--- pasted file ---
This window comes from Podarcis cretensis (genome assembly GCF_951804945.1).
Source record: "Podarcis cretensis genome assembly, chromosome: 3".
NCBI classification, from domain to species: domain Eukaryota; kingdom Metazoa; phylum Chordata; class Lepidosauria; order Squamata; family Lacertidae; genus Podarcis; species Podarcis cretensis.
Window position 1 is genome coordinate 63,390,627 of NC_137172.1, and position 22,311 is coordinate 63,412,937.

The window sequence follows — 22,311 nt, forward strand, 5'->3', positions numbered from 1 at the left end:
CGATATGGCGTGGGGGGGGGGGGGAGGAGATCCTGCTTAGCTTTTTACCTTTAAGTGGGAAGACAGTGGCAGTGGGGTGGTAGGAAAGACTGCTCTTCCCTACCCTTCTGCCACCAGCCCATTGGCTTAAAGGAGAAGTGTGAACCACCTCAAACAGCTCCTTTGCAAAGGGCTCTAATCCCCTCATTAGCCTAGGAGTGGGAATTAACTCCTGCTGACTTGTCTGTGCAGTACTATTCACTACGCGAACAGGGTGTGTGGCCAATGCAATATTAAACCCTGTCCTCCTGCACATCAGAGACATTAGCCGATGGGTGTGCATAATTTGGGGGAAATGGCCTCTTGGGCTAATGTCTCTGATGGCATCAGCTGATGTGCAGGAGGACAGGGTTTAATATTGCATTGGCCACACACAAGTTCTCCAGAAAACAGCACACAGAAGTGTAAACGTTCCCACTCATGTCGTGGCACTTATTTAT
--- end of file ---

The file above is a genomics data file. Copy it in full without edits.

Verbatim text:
This window comes from Podarcis cretensis (genome assembly GCF_951804945.1).
Source record: "Podarcis cretensis genome assembly, chromosome: 3".
NCBI classification, from domain to species: domain Eukaryota; kingdom Metazoa; phylum Chordata; class Lepidosauria; order Squamata; family Lacertidae; genus Podarcis; species Podarcis cretensis.
Window position 1 is genome coordinate 63,390,627 of NC_137172.1, and position 22,311 is coordinate 63,412,937.

The window sequence follows — 22,311 nt, forward strand, 5'->3', positions numbered from 1 at the left end:
CGATATGGCGTGGGGGGGGGGGGGAGGAGATCCTGCTTAGCTTTTTACCTTTAAGTGGGAAGACAGTGGCAGTGGGGTGGTAGGAAAGACTGCTCTTCCCTACCCTTCTGCCACCAGCCCATTGGCTTAAAGGAGAAGTGTGAACCACCTCAAACAGCTCCTTTGCAAAGGGCTCTAATCCCCTCATTAGCCTAGGAGTGGGAATTAACTCCTGCTGACTTGTCTGTGCAGTACTATTCACTACGCGAACAGGGTGTGTGGCCAATGCAATATTAAACCCTGTCCTCCTGCACATCAGAGACATTAGCCGATGGGTGTGCATAATTTGGGGGAAATGGCCTCTTGGGCTAATGTCTCTGATGGCATCAGCTGATGTGCAGGAGGACAGGGTTTAATATTGCATTGGCCACACACAAGTTCTCCAGAAAACAGCACACAGAAGTGTAAACGTTCCCACTCATGTCGTGGCACTTATTTAT